A Letter from Italy is a romantic story that isn’t just ruled by its heart. It’s a novel inspired by Louise Mack, the first female war correspondent who worked during the First World War. It’s a book that shows how a determined and strong journalist negotiates the trials and tribulations of being a woman in a male-dominated industry and also through a time of tumultuous change.

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Major Tom may have been a junkie in David Bowie’s “Ashes to Ashes” but in David M. Barnett’s book he’s just grumpy, old curmudgeon. The book is the first humorous one to be written by Barnett, an English journalist and author of the Gideon Smith series. Calling Major Tom is a fantastic book, a heart-warming and funny read with a fabulous premise and a cast of interesting characters and it’s also one that would appeal to fans of Ben Elton and Graeme Simsion.

The story requires some large suspensions of disbelief. These are namely that an unlikely, anti-social astronaut by the name of Thomas Major would a) mistakenly telephone a dysfunctional family from Wigan in Manchester and b) continue to interact with them on subsequent calls as he continues his voyage to Mars. If the reader can get past this then they are in for an excellent kind of space oddity.

Barnett does a superb job with his character development. He tells the back story of Thomas Major through a series of flashbacks where we learn about a number of the tragedies the star endured. These events helped shape Tom into the difficult and unlikely astronaut for the British Space Agency he ultimately would become. Originally the role of astronaut on the first solo mission to Mars to set up colonies was to go to another man but after he dies Tom seizes the opportunity to leave earth forever. The press love that Tom is in the role because it is shortly after the death of David Bowie and they love the idea that another “Major Tom” is floating in a tin can in space.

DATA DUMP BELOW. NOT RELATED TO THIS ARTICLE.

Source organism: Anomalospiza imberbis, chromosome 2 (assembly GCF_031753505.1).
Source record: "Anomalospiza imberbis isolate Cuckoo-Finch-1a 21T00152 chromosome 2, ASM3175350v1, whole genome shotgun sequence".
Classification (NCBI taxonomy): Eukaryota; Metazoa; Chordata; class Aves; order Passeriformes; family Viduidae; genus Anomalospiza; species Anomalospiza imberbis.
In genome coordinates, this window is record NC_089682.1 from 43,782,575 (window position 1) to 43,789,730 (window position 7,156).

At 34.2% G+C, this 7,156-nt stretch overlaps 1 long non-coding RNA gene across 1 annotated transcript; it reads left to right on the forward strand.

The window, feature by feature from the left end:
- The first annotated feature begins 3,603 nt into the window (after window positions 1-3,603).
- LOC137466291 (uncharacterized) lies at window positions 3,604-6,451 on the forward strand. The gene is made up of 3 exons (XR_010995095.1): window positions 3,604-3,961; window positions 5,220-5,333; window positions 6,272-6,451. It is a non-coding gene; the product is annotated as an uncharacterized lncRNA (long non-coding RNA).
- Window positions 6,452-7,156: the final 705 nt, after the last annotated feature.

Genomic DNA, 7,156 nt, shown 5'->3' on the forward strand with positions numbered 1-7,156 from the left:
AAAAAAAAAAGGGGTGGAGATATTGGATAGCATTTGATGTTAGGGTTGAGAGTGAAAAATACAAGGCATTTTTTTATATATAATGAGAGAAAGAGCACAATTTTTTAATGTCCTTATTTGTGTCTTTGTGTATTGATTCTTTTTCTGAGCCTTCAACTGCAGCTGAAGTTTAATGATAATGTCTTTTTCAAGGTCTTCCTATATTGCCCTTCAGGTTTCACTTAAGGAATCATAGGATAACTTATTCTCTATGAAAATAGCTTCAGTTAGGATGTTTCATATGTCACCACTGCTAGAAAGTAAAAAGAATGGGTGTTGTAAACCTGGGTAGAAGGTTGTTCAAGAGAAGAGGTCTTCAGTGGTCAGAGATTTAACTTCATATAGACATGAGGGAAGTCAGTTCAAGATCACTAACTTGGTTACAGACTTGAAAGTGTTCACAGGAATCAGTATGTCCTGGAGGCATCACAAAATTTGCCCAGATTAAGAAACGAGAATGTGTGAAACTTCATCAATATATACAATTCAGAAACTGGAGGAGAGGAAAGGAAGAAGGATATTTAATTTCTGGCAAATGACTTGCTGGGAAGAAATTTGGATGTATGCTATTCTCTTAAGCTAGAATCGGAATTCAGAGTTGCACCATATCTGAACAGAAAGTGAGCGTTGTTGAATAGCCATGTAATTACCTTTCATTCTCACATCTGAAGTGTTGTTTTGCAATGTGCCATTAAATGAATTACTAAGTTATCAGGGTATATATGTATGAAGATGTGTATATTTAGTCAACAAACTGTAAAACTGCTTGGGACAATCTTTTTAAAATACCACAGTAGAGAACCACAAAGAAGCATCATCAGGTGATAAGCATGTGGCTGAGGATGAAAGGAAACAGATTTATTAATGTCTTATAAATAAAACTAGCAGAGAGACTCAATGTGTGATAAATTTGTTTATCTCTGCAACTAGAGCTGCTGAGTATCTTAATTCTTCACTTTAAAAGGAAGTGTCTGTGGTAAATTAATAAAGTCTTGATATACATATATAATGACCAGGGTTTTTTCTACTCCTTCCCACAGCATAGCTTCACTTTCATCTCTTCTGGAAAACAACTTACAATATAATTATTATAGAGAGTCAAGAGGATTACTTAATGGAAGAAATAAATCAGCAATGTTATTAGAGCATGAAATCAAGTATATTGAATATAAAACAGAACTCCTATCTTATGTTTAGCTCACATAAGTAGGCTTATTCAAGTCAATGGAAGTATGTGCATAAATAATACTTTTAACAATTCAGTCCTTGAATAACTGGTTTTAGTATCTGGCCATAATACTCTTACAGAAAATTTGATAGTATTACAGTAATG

The other characters in this book are the Ormerod family. They are led by Grandma Gladys who is fiercely loyal about protecting her grandchildren but unfortunately also seems to be suffering from dementia. The latter individuals include Ellie, a strong young woman who is trying to keep her family together after her mother died and her father was sent to prison. There is also the young and clever James who is bullied by some young thugs at school. The Ormerod family manage to forge a connection with Major Tom and they make him realise how much more the earth has to offer him.

Calling Major Tom is an uplifting and unique book about friendships, memories and sadness. It finds the right balance between light comedy and heartfelt sentiment while also containing a swag bag of pop culture references. David M. Barnett’s book Calling Major Tom could be an early contender for best novel of 2017 because it proves that there is so much more to life on Mars.

***Please note: a free copy of this book was won by the writer through a Goodreads giveaway. To read the original review on that website please visit:




Many of us are familiar with Disney’s version of Beauty & the Beast. The film shows the cursed Beast who captures the beautiful Belle, and it is only after Belle sees the creature’s inner “goodness” and falls in love that the spell is broken. Some people may consider that the Beast is actually rewarded with Belle’s love and not punished for his wrongdoings. Author Zoë Marriott has decided to redress this imbalance and tell the story from a feminist’s perspective.


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Wai Chim’s novel, Freedom Swimmer may be a work of fiction but it’s based on an amazing true story. It tells the tale of two unlikely friends who embark on a treacherous swim from mainland China to Hong Kong in order to escape the oppression of living under the communist rule of Chairman Mao Zedong. The story is ultimately an incredible and inspiring one that will get us thinking and talking about an important chapter in history (and unfortunately one where millions of people died.)